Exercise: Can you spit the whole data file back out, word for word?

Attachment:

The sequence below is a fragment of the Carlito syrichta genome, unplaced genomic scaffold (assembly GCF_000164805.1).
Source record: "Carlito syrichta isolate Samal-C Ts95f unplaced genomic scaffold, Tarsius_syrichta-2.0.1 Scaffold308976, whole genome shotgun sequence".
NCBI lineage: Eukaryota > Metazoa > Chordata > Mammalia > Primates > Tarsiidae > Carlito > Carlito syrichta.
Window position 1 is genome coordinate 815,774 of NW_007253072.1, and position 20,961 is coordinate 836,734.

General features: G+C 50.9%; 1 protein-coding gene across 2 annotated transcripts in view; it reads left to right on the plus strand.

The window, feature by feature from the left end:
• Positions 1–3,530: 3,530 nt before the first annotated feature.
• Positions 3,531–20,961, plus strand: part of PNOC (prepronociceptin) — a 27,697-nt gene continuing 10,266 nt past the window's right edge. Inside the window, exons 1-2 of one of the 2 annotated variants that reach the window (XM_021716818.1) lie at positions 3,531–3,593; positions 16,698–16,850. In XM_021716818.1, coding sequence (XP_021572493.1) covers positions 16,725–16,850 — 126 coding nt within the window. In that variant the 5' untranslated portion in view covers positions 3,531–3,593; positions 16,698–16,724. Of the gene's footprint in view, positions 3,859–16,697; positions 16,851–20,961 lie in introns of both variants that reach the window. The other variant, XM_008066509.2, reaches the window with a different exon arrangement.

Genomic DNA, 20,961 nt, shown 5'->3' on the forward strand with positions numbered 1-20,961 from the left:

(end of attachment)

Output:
The sequence below is a fragment of the Carlito syrichta genome, unplaced genomic scaffold (assembly GCF_000164805.1).
Source record: "Carlito syrichta isolate Samal-C Ts95f unplaced genomic scaffold, Tarsius_syrichta-2.0.1 Scaffold308976, whole genome shotgun sequence".
NCBI lineage: Eukaryota > Metazoa > Chordata > Mammalia > Primates > Tarsiidae > Carlito > Carlito syrichta.
Window position 1 is genome coordinate 815,774 of NW_007253072.1, and position 20,961 is coordinate 836,734.

General features: G+C 50.9%; 1 protein-coding gene across 2 annotated transcripts in view; it reads left to right on the plus strand.

The window, feature by feature from the left end:
• Positions 1–3,530: 3,530 nt before the first annotated feature.
• Positions 3,531–20,961, plus strand: part of PNOC (prepronociceptin) — a 27,697-nt gene continuing 10,266 nt past the window's right edge. Inside the window, exons 1-2 of one of the 2 annotated variants that reach the window (XM_021716818.1) lie at positions 3,531–3,593; positions 16,698–16,850. In XM_021716818.1, coding sequence (XP_021572493.1) covers positions 16,725–16,850 — 126 coding nt within the window. In that variant the 5' untranslated portion in view covers positions 3,531–3,593; positions 16,698–16,724. Of the gene's footprint in view, positions 3,859–16,697; positions 16,851–20,961 lie in introns of both variants that reach the window. The other variant, XM_008066509.2, reaches the window with a different exon arrangement.

Genomic DNA, 20,961 nt, shown 5'->3' on the forward strand with positions numbered 1-20,961 from the left: